If you have a small garden, cluster several lantana plants together to give the appearance of a full bush. If space is not an issue, however, the plant can grow into a small tree up to six feet in height! As with any flowering plant, it makes for a nice appearance when several plants of the same type are grouped together.

Even if you are not a fan of gardening, many florists sell potted lantana plants for a quick and easy way to add a pop of color to your home or office.

If growing lantana outdoors is not an option, you can always grow it in a large pot and bring it indoors during the winter. Just be sure to put it by a sunny window so it gets enough sunlight!

Lantana Varieties

There are several varieties of lantana, including:

L. decrescens – the most common species, with clusters of red or orange flowers. This particular selection is very tolerant of climate and exposure changes.

L. muricata – multicolored flowers on a shrub that grows up to six feet in height.

L. monachica – multicolored flowers on a shrub that grows up to 3 feet in height.

L. punctata – has clusters of red or orange flowers and grows about three feet in height.

L. strigosa – Red flowers with a yellow center grow in clusters up to 2 feet in height.

L. triphylla – a three-leaved species that’s great for rock gardens or growing in pots because it’s extremely tolerant of adverse conditions.

L. uruguayensis – has pink flowers and grows up to 4 feet in height.

L. warrenii – large orange flowers on shrubs that can reach up to 8 feet in height.

As you can see, there are several different varieties of lantana that can be grown both indoors and outdoors in your garden or landscape. Whether you’re looking for color during the winter or a pop of color in your yard, lantana is a great choice!

Learn more about different types of gardens, including tips and tricks on how to start your own:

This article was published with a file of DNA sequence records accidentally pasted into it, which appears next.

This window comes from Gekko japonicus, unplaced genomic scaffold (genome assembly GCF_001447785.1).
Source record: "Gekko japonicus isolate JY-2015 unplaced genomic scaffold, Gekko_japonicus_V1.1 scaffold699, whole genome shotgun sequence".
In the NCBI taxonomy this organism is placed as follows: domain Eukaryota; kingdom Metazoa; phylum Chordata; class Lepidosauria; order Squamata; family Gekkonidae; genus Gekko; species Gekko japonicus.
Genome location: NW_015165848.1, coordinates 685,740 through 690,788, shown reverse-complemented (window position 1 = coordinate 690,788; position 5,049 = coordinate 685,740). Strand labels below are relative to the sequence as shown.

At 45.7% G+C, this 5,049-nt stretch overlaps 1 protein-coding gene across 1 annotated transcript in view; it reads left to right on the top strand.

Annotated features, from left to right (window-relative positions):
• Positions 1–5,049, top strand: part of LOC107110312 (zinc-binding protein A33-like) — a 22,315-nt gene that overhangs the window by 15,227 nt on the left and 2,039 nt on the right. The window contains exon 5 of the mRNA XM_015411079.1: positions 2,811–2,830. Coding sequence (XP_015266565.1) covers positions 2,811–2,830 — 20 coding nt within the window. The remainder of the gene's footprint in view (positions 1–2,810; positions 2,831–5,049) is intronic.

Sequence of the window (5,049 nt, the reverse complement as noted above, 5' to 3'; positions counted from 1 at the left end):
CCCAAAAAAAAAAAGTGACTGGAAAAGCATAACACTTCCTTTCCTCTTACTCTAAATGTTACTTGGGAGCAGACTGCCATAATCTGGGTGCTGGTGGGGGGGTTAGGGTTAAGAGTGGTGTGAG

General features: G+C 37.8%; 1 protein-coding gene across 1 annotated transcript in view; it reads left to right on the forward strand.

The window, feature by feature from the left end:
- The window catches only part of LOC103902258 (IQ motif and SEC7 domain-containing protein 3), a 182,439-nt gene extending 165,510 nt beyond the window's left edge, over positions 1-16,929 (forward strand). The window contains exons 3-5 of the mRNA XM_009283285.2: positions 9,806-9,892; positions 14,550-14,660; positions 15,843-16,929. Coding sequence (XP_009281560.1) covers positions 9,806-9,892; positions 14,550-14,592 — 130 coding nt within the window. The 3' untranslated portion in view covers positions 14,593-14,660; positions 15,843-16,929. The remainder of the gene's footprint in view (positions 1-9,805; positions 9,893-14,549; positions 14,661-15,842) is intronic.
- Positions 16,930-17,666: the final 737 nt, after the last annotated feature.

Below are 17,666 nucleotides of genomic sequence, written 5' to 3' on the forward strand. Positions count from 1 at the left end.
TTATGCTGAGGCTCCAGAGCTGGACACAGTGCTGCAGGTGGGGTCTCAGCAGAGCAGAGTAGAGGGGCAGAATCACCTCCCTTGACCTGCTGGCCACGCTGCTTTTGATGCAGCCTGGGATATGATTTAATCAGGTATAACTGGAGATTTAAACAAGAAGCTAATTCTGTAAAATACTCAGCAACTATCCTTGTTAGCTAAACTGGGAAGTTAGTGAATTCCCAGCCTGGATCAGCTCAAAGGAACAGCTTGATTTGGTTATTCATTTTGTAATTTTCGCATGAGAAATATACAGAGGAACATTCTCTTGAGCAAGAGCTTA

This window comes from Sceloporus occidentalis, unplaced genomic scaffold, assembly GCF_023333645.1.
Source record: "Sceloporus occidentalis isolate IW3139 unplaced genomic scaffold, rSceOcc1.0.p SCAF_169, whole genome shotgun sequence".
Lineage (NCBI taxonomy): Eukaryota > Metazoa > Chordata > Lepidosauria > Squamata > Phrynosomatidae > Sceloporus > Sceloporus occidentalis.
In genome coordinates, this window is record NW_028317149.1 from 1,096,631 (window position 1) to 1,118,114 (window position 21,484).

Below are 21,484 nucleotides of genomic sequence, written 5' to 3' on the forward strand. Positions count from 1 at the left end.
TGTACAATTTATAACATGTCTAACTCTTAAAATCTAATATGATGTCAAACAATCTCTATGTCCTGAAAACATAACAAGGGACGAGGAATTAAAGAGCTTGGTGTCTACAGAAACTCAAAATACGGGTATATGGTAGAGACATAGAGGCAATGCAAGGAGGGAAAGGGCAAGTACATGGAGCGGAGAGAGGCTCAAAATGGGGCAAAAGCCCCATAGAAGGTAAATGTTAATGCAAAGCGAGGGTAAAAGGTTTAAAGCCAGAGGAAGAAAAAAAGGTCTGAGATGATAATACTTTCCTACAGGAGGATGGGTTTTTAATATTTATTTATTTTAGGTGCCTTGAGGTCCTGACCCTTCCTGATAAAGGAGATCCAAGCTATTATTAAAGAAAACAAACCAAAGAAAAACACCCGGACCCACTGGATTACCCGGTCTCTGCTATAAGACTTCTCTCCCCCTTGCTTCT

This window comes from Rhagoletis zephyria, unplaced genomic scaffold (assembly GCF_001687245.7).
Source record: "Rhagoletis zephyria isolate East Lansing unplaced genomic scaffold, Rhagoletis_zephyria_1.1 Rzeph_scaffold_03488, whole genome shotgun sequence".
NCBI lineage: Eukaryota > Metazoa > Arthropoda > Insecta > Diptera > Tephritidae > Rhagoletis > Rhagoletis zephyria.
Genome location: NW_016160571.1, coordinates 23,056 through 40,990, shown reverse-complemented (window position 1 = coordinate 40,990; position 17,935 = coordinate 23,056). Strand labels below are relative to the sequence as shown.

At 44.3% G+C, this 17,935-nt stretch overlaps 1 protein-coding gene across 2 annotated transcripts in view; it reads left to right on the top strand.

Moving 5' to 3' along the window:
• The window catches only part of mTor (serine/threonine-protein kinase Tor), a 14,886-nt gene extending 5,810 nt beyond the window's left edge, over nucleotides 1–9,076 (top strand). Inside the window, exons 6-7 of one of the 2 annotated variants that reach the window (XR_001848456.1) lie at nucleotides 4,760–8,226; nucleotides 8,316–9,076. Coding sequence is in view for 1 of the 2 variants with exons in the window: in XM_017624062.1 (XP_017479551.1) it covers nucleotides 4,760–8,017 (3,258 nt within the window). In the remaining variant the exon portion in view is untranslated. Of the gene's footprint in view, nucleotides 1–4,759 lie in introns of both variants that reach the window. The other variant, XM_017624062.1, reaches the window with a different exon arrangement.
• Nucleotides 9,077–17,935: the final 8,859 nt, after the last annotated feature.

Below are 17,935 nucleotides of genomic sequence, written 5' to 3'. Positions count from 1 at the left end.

Sources & references used in this article:

Effects of diluted and undiluted treated wastewater on the growth, physiological aspects and visual quality of potted lantana and polygala plants by S Bañón, J Miralles, J Ochoa, JA Franco… – Scientia …, 2011 – Elsevier

The creation of compact plants of Lantana camara L. subsp. camara with the aid of plant growth regulators by A Matsoukis, A Chronopoulou-Sereli – IV International Symposium on …, 1999 – actahort.org

Population dynamics and dispersal of Aphelenchoides fragariae in nursery-grown Lantana by LM Kohl, CY Warfield, DM Benson – Journal of nematology, 2010 – ncbi.nlm.nih.gov

Size control and postproduction growth of container-grown perennial verbena, Cherry Sage, and Lantana drenched with paclobutrazol. by MA Arnold – PGRSA Quarterly, 1998 – cabdirect.org

Paclobutrazol Application Method Influences Growth and Flowering ofNew Gold’Lantana by JM Ruter – HortTechnology, 1996 – journals.ashs.org

Substrate amendment effects on potted plant production and dry weight partition of Lantana camara by PA Nektarios, S Kastritsis, N Ntoulas… – …, 2011 – journals.ashs.org

(40) Evaluation of Freshly Chipped Pine Tree Substrate for Container-grown Lantana camera by CR Boyer, GB Fain, CH Gilliam, HA Torbert… – …, 2006 – journals.ashs.org